Skip to main content
TikTok Effect House Platform Logo
Log Masuk
Visual scripting overview

Visual Scripting overview

Visual Scripting in Effect House lets you create interactive effects without worrying about writing text-based code, meaning you can easily add complex logic and see the flow of logic by using nodes and variables.

Get started

To open the Visual Scripting panel, click the Graph icon on the top-left of Effect House interface. By default, a navigational mini-map will show up on the top-right corner of the panel.

Learn more about Visual Scripting nodes

Visual Scripting is a node-based creation system where each node performs a different function within your logic flow. As you connect each node, they will receive and pass information along the sequence. This system of connections allows you to use Visual Scripting to add triggers, events, controllers, and more to your effects.

Explore each node type

  1. By default, two nodes are automatically added: Start and Update. Start will be called when the effect becomes more visible and Update will be called once each frame.
  2. Go to the Visual Scripting panel and click + Add node on the bottom of the interface. A menu with all existing nodes will pop up.

You can also right-click on the blank area of the Visual Scripting panel and selecting + Add node to perform this action.


3. Select a node from the menu or type the name to search, then click the node to add it to the panel.

Adding the Multiply node

View node variables

A variable is a symbol which works as a placeholder for expressions or quantities that may vary or change. It only needs to be initiated once and can be reused multiple times throughout the effect creation progress.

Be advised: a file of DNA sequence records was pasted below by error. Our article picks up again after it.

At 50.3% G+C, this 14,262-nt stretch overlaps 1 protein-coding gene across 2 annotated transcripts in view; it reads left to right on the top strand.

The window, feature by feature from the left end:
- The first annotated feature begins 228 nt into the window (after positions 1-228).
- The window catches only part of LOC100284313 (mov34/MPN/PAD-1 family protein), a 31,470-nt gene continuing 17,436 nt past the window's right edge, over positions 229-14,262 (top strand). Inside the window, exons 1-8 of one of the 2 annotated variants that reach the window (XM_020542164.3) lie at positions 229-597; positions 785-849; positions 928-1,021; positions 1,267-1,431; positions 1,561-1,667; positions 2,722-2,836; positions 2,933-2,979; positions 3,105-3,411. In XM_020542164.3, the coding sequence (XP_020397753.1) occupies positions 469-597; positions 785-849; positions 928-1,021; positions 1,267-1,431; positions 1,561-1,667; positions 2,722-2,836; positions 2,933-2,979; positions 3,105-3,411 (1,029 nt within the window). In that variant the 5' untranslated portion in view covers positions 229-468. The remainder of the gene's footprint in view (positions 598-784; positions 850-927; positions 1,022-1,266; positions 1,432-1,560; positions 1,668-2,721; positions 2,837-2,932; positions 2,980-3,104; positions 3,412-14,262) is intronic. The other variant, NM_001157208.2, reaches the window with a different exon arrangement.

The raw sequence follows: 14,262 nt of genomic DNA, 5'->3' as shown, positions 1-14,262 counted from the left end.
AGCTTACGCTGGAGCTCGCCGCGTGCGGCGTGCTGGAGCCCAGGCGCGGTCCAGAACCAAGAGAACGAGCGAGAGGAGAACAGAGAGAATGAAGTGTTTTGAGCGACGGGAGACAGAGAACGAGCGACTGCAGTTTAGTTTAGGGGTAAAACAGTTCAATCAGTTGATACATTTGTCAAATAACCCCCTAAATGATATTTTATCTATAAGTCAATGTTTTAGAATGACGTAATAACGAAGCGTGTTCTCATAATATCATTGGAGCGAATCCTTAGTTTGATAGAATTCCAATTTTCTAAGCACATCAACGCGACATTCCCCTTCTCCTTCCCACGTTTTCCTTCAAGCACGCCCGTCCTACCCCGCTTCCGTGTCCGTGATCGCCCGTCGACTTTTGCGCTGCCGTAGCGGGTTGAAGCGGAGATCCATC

Add a variable

  1. Go to the Visual Scripting panel and right click to select Show/Hide variable. This will open the variable menu.
Showing node variables

2. Click + Add variables on the bottom of the menu to add a variable. You can double-click the text area to rename each variable, open the drop-down list to change the variable data type and assign an initial value to it. You can also click the small trash can icon to delete an existing variable.

Changing a node's name, data type, and initial value

3. You can retrieve or set a variable by clicking + > Get/Set variable. This will automatically create a variable node and add it to the Visual scripting panel for you.

Creating a custom node

Make your first effect with Visual Scripting

Try making a simple effect by using the Mouth open and Mouth close actions to change the visibility of a cube. You can also follow along in the sections below Here is a demo of the final result and the project package:

A person opening their mouth to make a box appear and disappear


Add an object and nodes

  1. To start, add a 3D cube object to the scene by pressing + Add Object > 3D > Cube. Adjust the Position parameters of the cube to place it in the desired position on your screen.
Adding a 3D cube and setting its location in the tool

2. Since you are using mouth open/close actions as triggers, select an open-mouth demonstration video from the drop-down list in the Preview panel to test the effect.

Selecting a preview video of a person opening and closing their mouth

3. Right click in the Visual Scripting panel, and search for and select the Facial Movement Detection node to add. Set the Facial Movement property to Mouth Open.

Adding the Facial Movement Detection node to the Visual Scripting graph

4. Then find and add the node Set Visibility to the panel.

Adding a Set Visibility node to the Visual Scripting graph

5. Check the required inputs. Since the Set visibility needs to take an Object, select the cube object from the Hierarchy panel and hold to drag it to the Visual Scripting panel. This will create the cube object node automatically.